We feel like we are losing everything”: the future for Afghan women and girls looks unimaginably bleak
After 20 years of equality, the Taliban is placing cruel restrictions on women’s freedom again. Lynne O’Donnell, who was on one of the last flights out of Kabul last week, reports
Under the cover of Islam, the Taliban are forcing women from their jobs and back into their homes. In the capital Kabul, television presenters at a state network have been barred from work. A senior editor at a private TV station says the Taliban are demanding all women adopt the full hijab even when on air. Out on the streets, women are no longer seen in the few cafés that have reopened since the Taliban takeover of Kabul on August 15. Billboards featuring women have been painted over, and photographs and depictions of women in the windows of hairdressing salons and fashion retailers have been defaced. Women are disappearing from public life, bringing an end to 20 years of freedom and equality.
The fall of Kabul to the Taliban has taken Afghanistan back to the days of the extremists’ regime from 1996 to 2001, when women were invisible, ordered to wear all-covering burkas outside their homes and banned from school and work. After a liberating two decades of education, work, and participation in public, political and economic life, women in Afghanistan are now facing a return to that same fate. The return of the Taliban has extinguished the security that women felt with the presence of the international community — that they could make the choice to educate themselves and their daughters, work, enter politics or open a business.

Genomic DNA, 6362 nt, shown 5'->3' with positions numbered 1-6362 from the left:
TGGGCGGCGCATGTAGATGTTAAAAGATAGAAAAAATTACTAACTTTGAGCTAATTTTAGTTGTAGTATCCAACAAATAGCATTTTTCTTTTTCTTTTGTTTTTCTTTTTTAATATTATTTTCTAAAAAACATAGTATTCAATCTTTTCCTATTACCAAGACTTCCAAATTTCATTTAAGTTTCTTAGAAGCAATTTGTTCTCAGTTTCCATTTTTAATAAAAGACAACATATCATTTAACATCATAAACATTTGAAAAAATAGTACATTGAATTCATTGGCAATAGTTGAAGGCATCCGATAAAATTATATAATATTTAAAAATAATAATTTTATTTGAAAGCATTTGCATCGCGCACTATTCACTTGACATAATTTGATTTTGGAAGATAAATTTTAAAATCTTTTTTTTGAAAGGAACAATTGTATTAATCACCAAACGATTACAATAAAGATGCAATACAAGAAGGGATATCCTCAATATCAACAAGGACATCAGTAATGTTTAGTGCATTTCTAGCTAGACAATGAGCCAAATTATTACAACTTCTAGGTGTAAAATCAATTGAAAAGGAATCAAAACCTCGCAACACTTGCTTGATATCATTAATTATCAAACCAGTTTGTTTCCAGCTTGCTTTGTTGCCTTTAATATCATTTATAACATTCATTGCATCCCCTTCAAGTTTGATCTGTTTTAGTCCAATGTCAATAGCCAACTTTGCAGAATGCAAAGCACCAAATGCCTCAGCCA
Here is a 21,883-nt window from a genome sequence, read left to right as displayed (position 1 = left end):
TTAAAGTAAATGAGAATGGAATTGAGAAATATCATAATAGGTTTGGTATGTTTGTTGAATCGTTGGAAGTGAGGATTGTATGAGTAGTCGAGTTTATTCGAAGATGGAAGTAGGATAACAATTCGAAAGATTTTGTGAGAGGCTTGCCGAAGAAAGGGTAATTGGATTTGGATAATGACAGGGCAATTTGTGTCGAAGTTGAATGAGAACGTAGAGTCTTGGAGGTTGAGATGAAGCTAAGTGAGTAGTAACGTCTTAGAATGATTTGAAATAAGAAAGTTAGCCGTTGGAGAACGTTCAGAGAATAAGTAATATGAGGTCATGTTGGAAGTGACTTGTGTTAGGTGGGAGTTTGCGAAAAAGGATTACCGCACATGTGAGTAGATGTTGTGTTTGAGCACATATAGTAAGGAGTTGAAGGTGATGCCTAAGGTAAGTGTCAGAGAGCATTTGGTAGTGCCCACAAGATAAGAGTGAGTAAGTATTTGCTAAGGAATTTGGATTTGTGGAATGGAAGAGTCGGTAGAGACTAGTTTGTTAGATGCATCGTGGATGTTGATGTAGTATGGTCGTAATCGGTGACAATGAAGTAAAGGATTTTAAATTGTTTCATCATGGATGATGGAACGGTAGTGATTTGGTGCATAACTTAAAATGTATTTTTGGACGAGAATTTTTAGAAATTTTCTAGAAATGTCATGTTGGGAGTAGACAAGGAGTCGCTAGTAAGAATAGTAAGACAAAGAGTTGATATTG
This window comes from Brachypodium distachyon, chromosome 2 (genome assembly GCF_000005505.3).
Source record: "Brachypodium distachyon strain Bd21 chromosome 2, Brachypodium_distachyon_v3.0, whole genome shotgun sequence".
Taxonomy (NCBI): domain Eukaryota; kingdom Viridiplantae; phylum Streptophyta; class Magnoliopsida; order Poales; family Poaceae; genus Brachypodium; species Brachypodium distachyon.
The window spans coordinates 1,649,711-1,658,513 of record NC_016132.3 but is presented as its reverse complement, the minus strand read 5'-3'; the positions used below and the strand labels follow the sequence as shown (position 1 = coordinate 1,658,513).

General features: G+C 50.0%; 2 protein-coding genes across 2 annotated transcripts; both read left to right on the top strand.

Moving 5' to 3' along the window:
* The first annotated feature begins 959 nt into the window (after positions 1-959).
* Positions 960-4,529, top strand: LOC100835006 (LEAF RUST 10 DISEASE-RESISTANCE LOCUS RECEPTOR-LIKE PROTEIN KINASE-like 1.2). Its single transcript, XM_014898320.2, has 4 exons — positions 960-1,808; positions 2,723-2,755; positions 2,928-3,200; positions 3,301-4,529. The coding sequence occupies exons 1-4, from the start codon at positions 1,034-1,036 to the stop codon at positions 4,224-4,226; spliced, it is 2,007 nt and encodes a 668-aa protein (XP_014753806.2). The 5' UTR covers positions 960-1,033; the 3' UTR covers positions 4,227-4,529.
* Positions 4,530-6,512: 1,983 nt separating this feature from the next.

That choice is no more. Women who have worked in government and the media, in particular, say they now live in fear of retribution as the Taliban send gunmen to search for people who have spoken out against them in the past. At least one women’s rights advocate has disappeared from her home in the western city of Herat, sources there have said. Her whereabouts are unknown. “Most women who were working in government or for the international community, or in non-government organisations did so with an anti-Taliban mindset and now they fear revenge, not just against themselves but also against their families,” said Munera Yousufzada, Afghanistan’s former deputy defence minister.
As part of the post-2001 constitution, of the 249 seats in Afghanistan’s parliament, 68 were reserved for women to ensure their participation. Holding on to that mandate has been challenging enough over the past 20 years — some MPs had called for the number of women in the parliament to be cut. Now, it looks likely that behind public statements supporting women’s participation in politics, the Taliban are trying to intimidate women to drop their political activities. According to media reports, the homes of some women parliamentarians have been searched and their cars stolen by the Taliban.
“I have the feeling of losing everything. Two decades of investment, efforts and hopes have been destroyed in a blink of an eye,” says a woman in her early thirties who returned to Afghanistan after university abroad and worked with the government until it fell. She spoke on condition that she would not be identified. “Taliban means suppression of women. Taliban means degradation of a woman’s personality, position and role in society. Taliban means no education, no work for women other than housework and giving birth. Taliban means deprivation of women from enjoying all kinds of life happiness,” she said.